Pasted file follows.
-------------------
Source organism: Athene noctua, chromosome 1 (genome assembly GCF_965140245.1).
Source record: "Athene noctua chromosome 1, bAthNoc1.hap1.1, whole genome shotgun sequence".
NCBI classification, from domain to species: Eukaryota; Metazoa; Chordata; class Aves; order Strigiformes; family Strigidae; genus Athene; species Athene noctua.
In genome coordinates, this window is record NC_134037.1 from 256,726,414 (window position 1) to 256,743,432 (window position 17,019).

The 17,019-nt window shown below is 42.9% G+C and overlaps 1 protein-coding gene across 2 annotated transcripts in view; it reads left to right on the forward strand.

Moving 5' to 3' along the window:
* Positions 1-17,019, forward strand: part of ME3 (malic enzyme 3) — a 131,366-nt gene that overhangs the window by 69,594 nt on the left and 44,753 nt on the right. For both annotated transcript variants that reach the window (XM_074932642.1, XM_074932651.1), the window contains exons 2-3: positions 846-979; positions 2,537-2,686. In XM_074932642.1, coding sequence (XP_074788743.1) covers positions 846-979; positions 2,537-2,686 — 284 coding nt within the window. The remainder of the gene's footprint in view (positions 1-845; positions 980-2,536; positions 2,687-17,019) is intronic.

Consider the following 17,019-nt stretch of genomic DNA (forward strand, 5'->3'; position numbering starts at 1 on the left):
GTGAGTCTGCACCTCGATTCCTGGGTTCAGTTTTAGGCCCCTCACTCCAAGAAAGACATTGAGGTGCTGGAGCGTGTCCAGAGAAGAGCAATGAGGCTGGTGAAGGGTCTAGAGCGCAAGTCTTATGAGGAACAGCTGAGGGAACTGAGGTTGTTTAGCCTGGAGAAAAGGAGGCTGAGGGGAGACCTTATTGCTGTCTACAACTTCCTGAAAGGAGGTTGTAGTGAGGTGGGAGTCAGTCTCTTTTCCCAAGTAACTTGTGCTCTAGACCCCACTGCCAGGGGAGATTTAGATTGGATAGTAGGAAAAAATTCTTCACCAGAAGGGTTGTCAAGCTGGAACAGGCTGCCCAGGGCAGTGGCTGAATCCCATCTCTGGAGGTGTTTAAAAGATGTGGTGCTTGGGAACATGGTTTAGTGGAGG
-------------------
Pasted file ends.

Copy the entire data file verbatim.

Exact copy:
Source organism: Athene noctua, chromosome 1 (genome assembly GCF_965140245.1).
Source record: "Athene noctua chromosome 1, bAthNoc1.hap1.1, whole genome shotgun sequence".
NCBI classification, from domain to species: Eukaryota; Metazoa; Chordata; class Aves; order Strigiformes; family Strigidae; genus Athene; species Athene noctua.
In genome coordinates, this window is record NC_134037.1 from 256,726,414 (window position 1) to 256,743,432 (window position 17,019).

The 17,019-nt window shown below is 42.9% G+C and overlaps 1 protein-coding gene across 2 annotated transcripts in view; it reads left to right on the forward strand.

Moving 5' to 3' along the window:
* Positions 1-17,019, forward strand: part of ME3 (malic enzyme 3) — a 131,366-nt gene that overhangs the window by 69,594 nt on the left and 44,753 nt on the right. For both annotated transcript variants that reach the window (XM_074932642.1, XM_074932651.1), the window contains exons 2-3: positions 846-979; positions 2,537-2,686. In XM_074932642.1, coding sequence (XP_074788743.1) covers positions 846-979; positions 2,537-2,686 — 284 coding nt within the window. The remainder of the gene's footprint in view (positions 1-845; positions 980-2,536; positions 2,687-17,019) is intronic.

Consider the following 17,019-nt stretch of genomic DNA (forward strand, 5'->3'; position numbering starts at 1 on the left):
GTGAGTCTGCACCTCGATTCCTGGGTTCAGTTTTAGGCCCCTCACTCCAAGAAAGACATTGAGGTGCTGGAGCGTGTCCAGAGAAGAGCAATGAGGCTGGTGAAGGGTCTAGAGCGCAAGTCTTATGAGGAACAGCTGAGGGAACTGAGGTTGTTTAGCCTGGAGAAAAGGAGGCTGAGGGGAGACCTTATTGCTGTCTACAACTTCCTGAAAGGAGGTTGTAGTGAGGTGGGAGTCAGTCTCTTTTCCCAAGTAACTTGTGCTCTAGACCCCACTGCCAGGGGAGATTTAGATTGGATAGTAGGAAAAAATTCTTCACCAGAAGGGTTGTCAAGCTGGAACAGGCTGCCCAGGGCAGTGGCTGAATCCCATCTCTGGAGGTGTTTAAAAGATGTGGTGCTTGGGAACATGGTTTAGTGGAGG